Civil asset forfeiture has been a popular topic across the country, with many seeking to reform laws. The basic premise of civil asset forfeiture is that if money or property is used in the commission of a crime or constitutes the proceeds of criminal activity, law enforcement may seize the property or proceeds. A common asset seized is money which law enforcement believes is related to the sale of controlled substances. Law enforcement may, under certain circumstances, keep that money under civil asset forfeiture laws.
In May 2019, Governor Burgum signed House Bill 1286 into law. This new law will modify the requirements and burden for the State of North Dakota to pursue civil asset forfeitures, effective August 1, 2019. Proponents of civil forfeiture reform have been working for several years to institute changes to North Dakota’s civil forfeiture laws, and have successfully modified the existing law.
One modification to North Dakota Century Code Chapter 19-03.1 places a slightly higher burden on the State to prove their case. The burden in the previous version of N.D.C.C. § 19-03.1-36.2 provided that the State needs to prove its case by a preponderance of the evidence. This was a relatively low burden to meet, and it means a court must find there is a greater than 50% chance the State’s claim is true to forfeit property.
The burden under the new law will now require the State to prove its case by clear and convincing evidence, meaning the evidence leads to a firm belief or conviction the allegations are true and the property was related to a crime.
Another significant change is that any forfeiture may now be initiated after a conviction or guilty plea to a criminal offense. Assets may also be forfeited if the State can establish, beyond a reasonable doubt, that the property was used in the commission of a crime or constituted the proceeds of criminal activity. Again, proving this similarly requires the State to meet a higher burden of proof in asset forfeitures than before. There is also a provision for forfeiture when an individual flees, dies, is deported, or otherwise abandons the property. Altogether, this limits the circumstances under which the State can move to forfeit property.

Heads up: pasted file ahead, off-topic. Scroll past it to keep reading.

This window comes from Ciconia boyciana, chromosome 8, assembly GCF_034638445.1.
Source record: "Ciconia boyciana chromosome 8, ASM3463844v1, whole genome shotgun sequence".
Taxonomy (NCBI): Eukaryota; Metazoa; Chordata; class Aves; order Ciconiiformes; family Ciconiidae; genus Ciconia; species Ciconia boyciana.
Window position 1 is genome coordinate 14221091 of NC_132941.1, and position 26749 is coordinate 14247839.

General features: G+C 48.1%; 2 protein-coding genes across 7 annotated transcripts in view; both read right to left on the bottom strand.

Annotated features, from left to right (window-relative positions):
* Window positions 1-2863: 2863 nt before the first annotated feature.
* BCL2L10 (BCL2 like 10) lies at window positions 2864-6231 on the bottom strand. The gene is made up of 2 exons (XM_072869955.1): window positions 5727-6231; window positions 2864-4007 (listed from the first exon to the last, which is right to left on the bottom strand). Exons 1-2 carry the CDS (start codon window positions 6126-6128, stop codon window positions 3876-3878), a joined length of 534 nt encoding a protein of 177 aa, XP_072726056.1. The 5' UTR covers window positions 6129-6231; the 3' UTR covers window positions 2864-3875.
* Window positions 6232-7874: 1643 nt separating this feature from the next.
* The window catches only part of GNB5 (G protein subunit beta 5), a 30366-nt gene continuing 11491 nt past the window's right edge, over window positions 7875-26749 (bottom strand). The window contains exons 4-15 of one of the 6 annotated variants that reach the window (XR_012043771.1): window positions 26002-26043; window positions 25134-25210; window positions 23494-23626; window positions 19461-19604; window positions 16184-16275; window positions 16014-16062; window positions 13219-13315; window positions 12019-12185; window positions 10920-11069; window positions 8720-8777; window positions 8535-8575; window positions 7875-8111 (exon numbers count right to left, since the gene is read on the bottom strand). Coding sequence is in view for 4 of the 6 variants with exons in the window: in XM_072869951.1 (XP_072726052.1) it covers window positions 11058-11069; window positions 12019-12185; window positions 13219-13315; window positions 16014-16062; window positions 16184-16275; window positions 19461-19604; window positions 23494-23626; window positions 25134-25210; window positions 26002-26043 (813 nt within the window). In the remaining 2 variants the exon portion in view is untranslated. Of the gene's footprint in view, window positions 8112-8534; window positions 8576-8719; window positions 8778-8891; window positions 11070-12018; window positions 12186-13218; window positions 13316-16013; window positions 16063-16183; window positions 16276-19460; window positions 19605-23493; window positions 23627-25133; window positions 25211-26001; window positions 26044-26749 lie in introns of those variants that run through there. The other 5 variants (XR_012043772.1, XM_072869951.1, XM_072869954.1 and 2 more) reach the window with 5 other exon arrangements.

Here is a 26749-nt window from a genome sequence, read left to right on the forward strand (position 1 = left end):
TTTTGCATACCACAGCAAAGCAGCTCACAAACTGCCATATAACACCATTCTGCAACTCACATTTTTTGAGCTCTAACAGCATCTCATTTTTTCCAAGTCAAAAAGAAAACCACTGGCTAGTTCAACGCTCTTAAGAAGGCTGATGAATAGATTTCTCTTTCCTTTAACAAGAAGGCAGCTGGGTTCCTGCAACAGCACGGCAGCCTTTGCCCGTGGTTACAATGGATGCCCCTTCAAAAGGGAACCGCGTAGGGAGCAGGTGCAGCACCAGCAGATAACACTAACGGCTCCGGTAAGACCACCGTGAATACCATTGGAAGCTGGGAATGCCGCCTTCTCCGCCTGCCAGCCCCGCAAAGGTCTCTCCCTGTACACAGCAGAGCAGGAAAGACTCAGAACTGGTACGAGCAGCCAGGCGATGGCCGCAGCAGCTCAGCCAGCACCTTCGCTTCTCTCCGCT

The new law also remedies a concern that many people had about civil asset forfeiture regarding where the forfeiture assets wind up. Previously, local law enforcement could keep those assets, which caused concern about possible corruption. The new provision requires that local cities and counties may only keep the forfeited property or proceeds from the sale of forfeited property if they have created a specialized civil asset forfeiture fund. This fund may then only be appropriated upon application from law enforcement agencies. At the very least, this provides additional structure to the forfeiture process.
No Excessive Forfeitures
In light of a recent United States Supreme Court decision relating to civil asset forfeitures, the new statute also includes a provision on excessive forfeitures. Under the new N.D.C.C. § 19-03.1-36.7, there is a process which allows a property owner or individual with a legal interest in the subject property to petition the court to determine whether a forfeiture is unconstitutionally excessive. This provision provides that vehicles valued under $2,000 and homesteads should not be forfeited. Further, if a petition to consider the excessiveness of the forfeiture is made, the court must consider (1) the fair market value of the property, (2) the extent to which the owner or person with a legal interest participated in the offense, (3) the extent to which the property was used or received in the offense, and (4) the penalty that could be imposed for the alleged or committed offense. This new process provides property owners an important opportunity to have a court consider the validity of the forfeiture.
If you need assistance with a civil asset forfeiture proceeding and/or the related criminal charge, do not hesitate to call 701-235-8000 or 877-235-8002 to contact attorney Tatum O’Brien at O’Keeffe O’Brien Lyson Foss today.